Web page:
Mantra Chanting, though commonly associated with Hinduism and Buddhism, is a form of practicing Yoga in which the Mantra is viewed as energy in the form of sound vibrations which give rise to specific forms. The Sanskrit word mantra-consists of the root man- “to think” and the suffix -tra, designating tools or instruments, hence a literal translation would be “instrument of thought”. All specific Mantras are also Sanskrit words or string of words that have specific meanings realized by sages in deep meditation. Examples are ‘Soham’, ‘Om’, ‘Tat Twam Asi’ etc.
Rules for chanting:
• The posture that we sit in should be relaxed and still, yet comfortable with back and head aligned in a straight line.
• It is very important that the Mantra be chanted understanding its meaning and one should be fully convinced of its importance.
• Mantras should be repeated with meaning and feeling. In traditional practice, the Mantras are chanted by counting them a specific number of times each day.
• The chants are done aloud in the beginning but after some time that process turns inward, and the chanting is done in the inner silence.
Stages of Mantra Chanting:
It is said that the Mantra will naturally move inward through four stages if we allow it to happen.
At the more external level it is chanted as a word and meaning. Later its meaning becomes a feeling. This feeling then becomes a deep, intense and constant awareness. Finally it becomes a soundless sound, a stage that defies description, but as a root of the sound, it is like a soundless sound of the mantra that is resting in silence.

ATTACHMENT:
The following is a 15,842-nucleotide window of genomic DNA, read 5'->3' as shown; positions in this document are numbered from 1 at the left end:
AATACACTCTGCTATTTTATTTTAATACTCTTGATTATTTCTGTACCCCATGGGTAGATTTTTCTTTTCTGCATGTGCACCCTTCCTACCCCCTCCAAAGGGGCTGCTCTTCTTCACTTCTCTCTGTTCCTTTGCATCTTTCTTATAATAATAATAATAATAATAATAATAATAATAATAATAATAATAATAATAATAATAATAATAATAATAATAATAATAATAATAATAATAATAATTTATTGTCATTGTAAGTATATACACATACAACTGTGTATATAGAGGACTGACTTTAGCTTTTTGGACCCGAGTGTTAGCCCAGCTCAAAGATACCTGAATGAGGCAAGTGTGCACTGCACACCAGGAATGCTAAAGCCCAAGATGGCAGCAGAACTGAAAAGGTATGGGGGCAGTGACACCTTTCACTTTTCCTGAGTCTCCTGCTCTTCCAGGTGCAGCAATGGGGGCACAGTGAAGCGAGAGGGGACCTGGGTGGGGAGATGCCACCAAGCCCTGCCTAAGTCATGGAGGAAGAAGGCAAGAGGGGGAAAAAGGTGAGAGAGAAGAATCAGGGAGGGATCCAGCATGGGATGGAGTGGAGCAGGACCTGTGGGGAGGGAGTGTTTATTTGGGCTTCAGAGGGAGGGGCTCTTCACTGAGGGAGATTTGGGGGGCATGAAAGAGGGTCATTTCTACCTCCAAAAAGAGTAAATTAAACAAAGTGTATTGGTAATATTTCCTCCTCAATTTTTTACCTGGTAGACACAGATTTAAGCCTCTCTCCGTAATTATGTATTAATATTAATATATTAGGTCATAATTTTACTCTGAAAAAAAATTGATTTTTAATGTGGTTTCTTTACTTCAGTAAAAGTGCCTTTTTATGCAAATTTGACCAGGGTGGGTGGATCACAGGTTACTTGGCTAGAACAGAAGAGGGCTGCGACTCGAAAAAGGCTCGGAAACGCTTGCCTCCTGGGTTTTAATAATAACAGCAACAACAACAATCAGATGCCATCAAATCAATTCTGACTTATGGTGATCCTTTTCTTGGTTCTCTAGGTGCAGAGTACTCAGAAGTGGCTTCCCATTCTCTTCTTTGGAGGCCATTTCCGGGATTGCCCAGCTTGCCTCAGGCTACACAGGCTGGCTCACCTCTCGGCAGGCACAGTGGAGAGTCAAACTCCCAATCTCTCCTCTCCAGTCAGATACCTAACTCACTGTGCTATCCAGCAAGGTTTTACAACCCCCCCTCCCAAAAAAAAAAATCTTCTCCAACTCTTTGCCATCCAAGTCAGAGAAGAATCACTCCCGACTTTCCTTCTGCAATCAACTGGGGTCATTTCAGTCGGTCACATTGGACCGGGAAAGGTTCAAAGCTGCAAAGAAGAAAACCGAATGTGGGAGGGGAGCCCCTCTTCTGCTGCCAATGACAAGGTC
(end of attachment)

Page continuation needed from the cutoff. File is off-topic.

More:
The initial goal of Mantra chanting is to quiet the mind by giving it one focus of attention. We may find that the mind often has thoughts and feelings that pop up when we try to focus it on something. We tend to get carried away with these thoughts, and often create a tug of war about this process, engage in mental arguments or become angry with ourselves about these.
But we have to overcome this tendency by not getting disappointed and by gently trying to observe the thoughts and associations happening in the mind, and bringing the awareness back to the Mantra. This attitude that is developed with continuous practice will dissipate the thoughts as they happen without creating an internal conflict.
Why Mantras are chanted:
Imagine that you are standing on the bank of a river and you hear the current as it flows. If you follow the river upstream, you will come to its origin. There, you will find that there is no sound. In the same way, a mantra leads the mind to the silence within. That state is called ‘soundless sound
Our mind does not normally want to go into this silence since it has many desires to fulfill. When we chant Mantras repeatedly and allow it to grow, a new object will come to occupy the mind. A new groove is created in the mind. That is when our mind stops flowing into the past grooves and starts flowing in the new grooves that have been consciously created using the Mantras. Eventually, instead of being disturbed by our thoughts, we will begin to find ourselves repeating our Mantra, with the mind not being distracted by the thoughts. This creates a joyous state of mind no matter what the external circumstances are. This is when we learn to transcend our minds and get united with a state of silence that is the source of all existence- That is the ultimate goal of Yoga!
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